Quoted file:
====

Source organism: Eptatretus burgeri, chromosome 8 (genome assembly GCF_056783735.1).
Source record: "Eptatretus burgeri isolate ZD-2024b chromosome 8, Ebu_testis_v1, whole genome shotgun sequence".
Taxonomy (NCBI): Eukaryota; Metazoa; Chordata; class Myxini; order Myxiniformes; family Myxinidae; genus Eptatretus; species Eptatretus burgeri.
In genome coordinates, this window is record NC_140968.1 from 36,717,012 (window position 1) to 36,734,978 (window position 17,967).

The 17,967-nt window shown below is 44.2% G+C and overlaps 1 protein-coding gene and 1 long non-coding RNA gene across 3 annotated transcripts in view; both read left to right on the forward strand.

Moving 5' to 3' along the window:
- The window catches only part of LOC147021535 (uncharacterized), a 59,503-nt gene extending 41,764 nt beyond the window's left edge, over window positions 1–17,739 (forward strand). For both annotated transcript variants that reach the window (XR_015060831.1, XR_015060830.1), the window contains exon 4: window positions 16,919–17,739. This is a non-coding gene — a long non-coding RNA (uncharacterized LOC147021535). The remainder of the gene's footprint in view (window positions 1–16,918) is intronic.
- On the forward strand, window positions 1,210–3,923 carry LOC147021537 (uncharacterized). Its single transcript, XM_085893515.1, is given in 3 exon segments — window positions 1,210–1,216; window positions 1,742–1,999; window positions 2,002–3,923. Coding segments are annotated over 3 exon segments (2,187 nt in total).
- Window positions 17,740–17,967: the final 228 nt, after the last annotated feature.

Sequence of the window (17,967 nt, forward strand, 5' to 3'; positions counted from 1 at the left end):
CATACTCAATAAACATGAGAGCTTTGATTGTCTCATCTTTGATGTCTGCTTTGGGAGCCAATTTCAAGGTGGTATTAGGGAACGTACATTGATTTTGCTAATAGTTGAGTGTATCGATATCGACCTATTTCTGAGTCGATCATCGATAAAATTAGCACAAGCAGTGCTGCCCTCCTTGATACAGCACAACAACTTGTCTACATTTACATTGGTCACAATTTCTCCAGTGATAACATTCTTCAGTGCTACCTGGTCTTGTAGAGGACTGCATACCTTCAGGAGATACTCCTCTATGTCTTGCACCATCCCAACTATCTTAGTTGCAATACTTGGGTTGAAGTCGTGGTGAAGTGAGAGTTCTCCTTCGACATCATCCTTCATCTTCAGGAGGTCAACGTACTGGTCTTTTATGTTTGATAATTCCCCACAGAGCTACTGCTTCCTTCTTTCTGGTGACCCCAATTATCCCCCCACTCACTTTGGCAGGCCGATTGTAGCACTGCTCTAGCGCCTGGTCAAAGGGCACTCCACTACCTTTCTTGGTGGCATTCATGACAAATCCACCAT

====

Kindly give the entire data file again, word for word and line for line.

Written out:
Source organism: Eptatretus burgeri, chromosome 8 (genome assembly GCF_056783735.1).
Source record: "Eptatretus burgeri isolate ZD-2024b chromosome 8, Ebu_testis_v1, whole genome shotgun sequence".
Taxonomy (NCBI): Eukaryota; Metazoa; Chordata; class Myxini; order Myxiniformes; family Myxinidae; genus Eptatretus; species Eptatretus burgeri.
In genome coordinates, this window is record NC_140968.1 from 36,717,012 (window position 1) to 36,734,978 (window position 17,967).

The 17,967-nt window shown below is 44.2% G+C and overlaps 1 protein-coding gene and 1 long non-coding RNA gene across 3 annotated transcripts in view; both read left to right on the forward strand.

Moving 5' to 3' along the window:
- The window catches only part of LOC147021535 (uncharacterized), a 59,503-nt gene extending 41,764 nt beyond the window's left edge, over window positions 1–17,739 (forward strand). For both annotated transcript variants that reach the window (XR_015060831.1, XR_015060830.1), the window contains exon 4: window positions 16,919–17,739. This is a non-coding gene — a long non-coding RNA (uncharacterized LOC147021535). The remainder of the gene's footprint in view (window positions 1–16,918) is intronic.
- On the forward strand, window positions 1,210–3,923 carry LOC147021537 (uncharacterized). Its single transcript, XM_085893515.1, is given in 3 exon segments — window positions 1,210–1,216; window positions 1,742–1,999; window positions 2,002–3,923. Coding segments are annotated over 3 exon segments (2,187 nt in total).
- Window positions 17,740–17,967: the final 228 nt, after the last annotated feature.

Sequence of the window (17,967 nt, forward strand, 5' to 3'; positions counted from 1 at the left end):
CATACTCAATAAACATGAGAGCTTTGATTGTCTCATCTTTGATGTCTGCTTTGGGAGCCAATTTCAAGGTGGTATTAGGGAACGTACATTGATTTTGCTAATAGTTGAGTGTATCGATATCGACCTATTTCTGAGTCGATCATCGATAAAATTAGCACAAGCAGTGCTGCCCTCCTTGATACAGCACAACAACTTGTCTACATTTACATTGGTCACAATTTCTCCAGTGATAACATTCTTCAGTGCTACCTGGTCTTGTAGAGGACTGCATACCTTCAGGAGATACTCCTCTATGTCTTGCACCATCCCAACTATCTTAGTTGCAATACTTGGGTTGAAGTCGTGGTGAAGTGAGAGTTCTCCTTCGACATCATCCTTCATCTTCAGGAGGTCAACGTACTGGTCTTTTATGTTTGATAATTCCCCACAGAGCTACTGCTTCCTTCTTTCTGGTGACCCCAATTATCCCCCCACTCACTTTGGCAGGCCGATTGTAGCACTGCTCTAGCGCCTGGTCAAAGGGCACTCCACTACCTTTCTTGGTGGCATTCATGACAAATCCACCAT